Hamburger Rocks : LUSENET : TimeBomb 2000 (Y2000) : One Thread

A friend of mine sent the following instructions (pulled from ANOTHER forum) for dehydrated ground meats for use in spaghetti, lasagna, stews, and other mixed meat recipies: Hello all, Yes I am a lurker, but after reading a couple of post recently about dehydrating hamburger patties and them breaking them up for spaghetti etc...I thought I would share my recipe for hamburger rocks with you.

You take your hamburger and fry in pan, then pour into a colander and rinse under hot running water.. wipe out the skillet you fried the hamburger in and pour the hamburger back into the skillet. (Make sure all the grease is off) I fry it again, slightly crispy add onions, garlic (powders are fine) ( you may also add chili powder in some and/or Italian seasoning in the other) then you can either put it in you dehydrator trays . or cook in your oven under low heat for a few hours until hard rocks. If you don't have enough fruit roll up trays for your dehydrator you can use wax paper and dry till they turn into hard hamburger rocks. Afterwards I store them in sealed bags or in canning jars. I have kept it successfully for 1 and 1/2 years so far with no problem.

When I need hamburger meat for: hamburger helper, spaghetti sauce, lasagna, Mexican casserole etc....I just boil 2 cups water to 1 cup of hamburger rocks and let set till it rehydrates then drain if any liquid and add to my mix.

My family laughs at my hamburger rocks, but they have been eating it for over a year and not knowing.

I recently made a mock lasagna dish using it for a Y2k ladies meeting and they were surprised and impressed. So start dehydrating your Hamburger Rocks today...

-- busy (, May 13, 1999


I'm slow today, do you mean the meat gets hard as a rock? And then you boil two cups of water pour over the meat and let soak? or do you boil it in two cups water for how long? Thanks

-- Johnny (, May 13, 1999.

You gotta be kidding, right? Canned meat would tasted better. YUCK!!!

-- NotBusy (, May 13, 1999.

The hamburger should get very hard, yes, like rocks.

Boil the water first, then add the hamburger to let it sit and soak to rehydrate. Then use in recipies. - busy

-- busy (, May 13, 1999.

Not Yuck. It isn't full of all the preservatives like "canned meat". It is dehydrated to a compact, storable size that yeilds more meat than canned. Would you prefer to eat SPAM? THAT, my friend, is yuck; not dehydrated, herb seasoned, defatted, nonpreservative, HEALTHY meat that is useful in many different recipies. - busy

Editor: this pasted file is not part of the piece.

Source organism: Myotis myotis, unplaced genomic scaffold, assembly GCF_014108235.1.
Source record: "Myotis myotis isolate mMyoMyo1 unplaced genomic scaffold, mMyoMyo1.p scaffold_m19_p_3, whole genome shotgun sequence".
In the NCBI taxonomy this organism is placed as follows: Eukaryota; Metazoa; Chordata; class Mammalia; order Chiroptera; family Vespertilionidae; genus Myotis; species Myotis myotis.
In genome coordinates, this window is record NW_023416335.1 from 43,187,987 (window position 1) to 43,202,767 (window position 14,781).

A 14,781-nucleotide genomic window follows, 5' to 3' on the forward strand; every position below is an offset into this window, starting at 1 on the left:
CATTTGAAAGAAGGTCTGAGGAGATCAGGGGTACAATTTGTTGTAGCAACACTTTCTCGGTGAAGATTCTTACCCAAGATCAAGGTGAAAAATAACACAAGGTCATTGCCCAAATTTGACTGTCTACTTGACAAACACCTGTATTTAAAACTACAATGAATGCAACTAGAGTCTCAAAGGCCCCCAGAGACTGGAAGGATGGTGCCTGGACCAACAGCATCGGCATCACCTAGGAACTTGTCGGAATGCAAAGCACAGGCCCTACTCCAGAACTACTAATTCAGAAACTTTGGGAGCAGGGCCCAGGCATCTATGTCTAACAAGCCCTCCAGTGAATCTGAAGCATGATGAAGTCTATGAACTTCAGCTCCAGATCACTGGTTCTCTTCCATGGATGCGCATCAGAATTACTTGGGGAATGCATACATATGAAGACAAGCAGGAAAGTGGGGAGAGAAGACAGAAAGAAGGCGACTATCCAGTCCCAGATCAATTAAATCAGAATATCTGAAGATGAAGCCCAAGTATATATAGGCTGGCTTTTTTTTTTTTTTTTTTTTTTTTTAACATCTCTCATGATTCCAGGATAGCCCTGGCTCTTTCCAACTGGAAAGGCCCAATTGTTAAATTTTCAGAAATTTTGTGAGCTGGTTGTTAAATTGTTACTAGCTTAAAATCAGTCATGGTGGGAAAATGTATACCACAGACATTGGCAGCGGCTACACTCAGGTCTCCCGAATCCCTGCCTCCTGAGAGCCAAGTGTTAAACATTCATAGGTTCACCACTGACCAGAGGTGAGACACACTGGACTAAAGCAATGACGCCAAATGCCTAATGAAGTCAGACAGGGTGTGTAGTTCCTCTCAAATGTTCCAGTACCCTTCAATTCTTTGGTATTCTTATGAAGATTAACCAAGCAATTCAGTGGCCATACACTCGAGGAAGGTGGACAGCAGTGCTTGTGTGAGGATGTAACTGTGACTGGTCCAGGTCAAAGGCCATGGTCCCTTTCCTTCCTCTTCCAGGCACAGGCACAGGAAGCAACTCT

-- busy (, May 13, 1999.

I have been doing this also. If you didn't know that you were eating dehydrated ground beef, you could not tell the difference. Reminds me to do some more tonight.

-- (cannot-say@this.time), May 13, 1999.

Sounds good to me. Like 'jerky'.

-- David (C.D@I.N), May 13, 1999.

dear busy, this is great to know... How hot a oven do you dry it in. Also, do you know of places on the net that I could go to that describes this method for meat and canning, dehydrating in general? Thanks

-- lurker13 (lurker13@at.home), May 13, 1999.

You said.... "Afterwards I store them in sealed bags or in canning jars. I have kept it successfully for 1 and 1/2 years so far with no problem. "

I am wondering if you have to store it in the refrigerator. Even homemade jerky goes bad before 1 1/2 years if not refrigerated or frozen.


-- sylvia (, May 13, 1999.

Fascinating idea. We'll try, definitely.

-- BigDog (, May 13, 1999.

It is best if you use the leanest ground beef that you can find, as it is the fat that causes the spoilage. Make sure that you drain the cooked beef in running hot water for a while. I drain it until I cannot see any oil in the water run off. Then I pat dry. I place the ground beef into the dehydrator, and in about 3 to 4 hours, I store. It will feel hard and very dry. Try to crumble up the beef as much as possible while you are browning it.

-- (cannot-say@this.time), May 13, 1999.

My family's big on ground turkey. Anyone have experience with dehydrating turkey or chicken (ground or otherwise)?

-- Mac (sneak@lurk.hid), May 13, 1999.


I do not see any reason that you could not do ground turkey the way described for the beef. Just make sure that it is cooked. Shouldn't take near as long to rinse the fat out of the cooked turkey. Don't know about the chicken however.

-- (cannot-say@this.time), May 13, 1999.

I'm not that opposed to spam. What you suggest does work. It is safer to buy your own sirloin and grind it. Chicken and turkey. Don't know. I follow the advice of Mark Twain. Never eat anything that walks on the same number of legs as you.

Best wishes,


-- Z1X4Y7 (, May 13, 1999.


One more note that I forgot: Preservatives! Why do they put those in there. To keep you from dieing. People have been using them from the beginning of human development [at least the ones who survived]. In the old days they mostly used extracts of plant secondary metabolites [many related to modern preservatives]. Sometimes they used much worse. e.g. you can extend the life of many foods by storing in lead containers. Enjoy them!


-- Z1X4Y7 (, May 13, 1999.

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